I distinctly remember the first time that I had clams. I had been eating mussels for some time but was a bit squeamish about other unknown shellfish. On holiday in Croatia, whilst island hopping and on a visit to a gorgeous island called Vis, we had the most lovely seafood experiences. Fabulous fresh seafood and lots that I hadn’t tried before. Fish there is sold as either white fish or blue fish, white fish being the deep water fish like hake or pollock, whereas the blue fish swim closer to the surface and are a bit cheaper, like mackerel. When you arrive at most restaurants they bring a platter of fresh fish and you choose which one you want them to cook for you and pay by the weight.

We ate in one restaurant there, as we had started talking to someone across the road from it when I noticed a fisherman nearby gutting a large white fish, it turned out that his daughter owned the restuarant and this very fish was destined for the pot, immediately after gutting. How could I resist? It was delicious, a leerfish barbecued over hot coals, with oil brushed on it using herbs as a brush.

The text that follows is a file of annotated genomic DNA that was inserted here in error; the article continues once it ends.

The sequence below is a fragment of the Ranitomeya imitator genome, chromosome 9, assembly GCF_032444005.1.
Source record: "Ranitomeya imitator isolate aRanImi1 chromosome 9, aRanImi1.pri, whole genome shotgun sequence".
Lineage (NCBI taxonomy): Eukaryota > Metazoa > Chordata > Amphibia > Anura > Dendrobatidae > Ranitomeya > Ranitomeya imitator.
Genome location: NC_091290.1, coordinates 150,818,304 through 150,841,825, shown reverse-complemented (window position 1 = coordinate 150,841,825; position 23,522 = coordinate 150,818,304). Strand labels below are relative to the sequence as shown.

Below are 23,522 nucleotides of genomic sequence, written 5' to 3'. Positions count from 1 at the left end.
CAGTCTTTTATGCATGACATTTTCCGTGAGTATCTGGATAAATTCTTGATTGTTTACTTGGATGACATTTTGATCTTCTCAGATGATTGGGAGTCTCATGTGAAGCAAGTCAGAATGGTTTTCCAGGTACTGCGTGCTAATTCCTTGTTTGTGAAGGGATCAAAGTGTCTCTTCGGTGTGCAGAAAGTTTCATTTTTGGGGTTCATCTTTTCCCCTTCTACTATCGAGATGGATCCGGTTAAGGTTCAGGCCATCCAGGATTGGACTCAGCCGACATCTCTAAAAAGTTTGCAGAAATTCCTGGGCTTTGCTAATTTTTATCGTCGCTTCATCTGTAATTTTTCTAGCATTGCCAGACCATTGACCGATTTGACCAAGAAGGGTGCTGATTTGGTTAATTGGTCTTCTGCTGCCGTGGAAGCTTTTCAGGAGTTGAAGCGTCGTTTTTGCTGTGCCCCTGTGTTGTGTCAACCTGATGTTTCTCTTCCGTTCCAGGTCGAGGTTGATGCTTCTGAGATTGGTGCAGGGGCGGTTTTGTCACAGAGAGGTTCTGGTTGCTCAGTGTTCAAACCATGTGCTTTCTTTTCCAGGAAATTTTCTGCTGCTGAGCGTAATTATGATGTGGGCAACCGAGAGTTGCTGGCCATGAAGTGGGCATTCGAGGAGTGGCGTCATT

It was another lovely local restaurant down the road where I had the clams, larger than palourde and full of meat as they were wild not farmed, they were cooked simply in tomatoes and wine and served with crusty bread, still the best way to eat them in my mind.

Back to the linguine. Clams are a little high maintenance, although this is balanced by how quickly they cook. Before using, soak in several changes of cold water for 5 minutes at a time, so that the clams release any sand contained within the shell. Then scrub the outside shell, they’re usually pretty clean, you just want to get rid of any excess grit that may affect your lovely pasta dish. This really is worth the time and effort.

I treat my clam linguine simply, like the clam dish mentioned above. Some shallots and garlic, sautéed in olive oil, followed by diced, peeled & seeded tomatoes, then some white wine and the clams, stewed with the lid on until the clams open, and finally some lemon to lift the flavour and some parsely to finish.

On this occasion, I got some palourde (or carpetshell) clams from Borough Market. You can get clams at any good fishmonger, and I’d recommend that you treat yourself to some.

Some notes on the recipe:

  • I like this dish fruity so I use alot of tomatoes, feel free to decrease if you don’t feel the same. Alot of recipes use more clams and less tomatoes, you could do this here too and easily increase the amount of clams (up to double) and at the end remove some of the meat from the shells so that you are not fighting with the shells while eating.
  • To peel the tomatoes, score a small cross at the bottom, barely piercing the skin and cover with boiling water for 15-30 seconds or so, as soon as you see the skin start to peel back.
  • You’ll need a dish with a tight fitting lid for the clams.

This dish, as always serves two or one hungry person. I was hungry tonight :-) The recipe follows.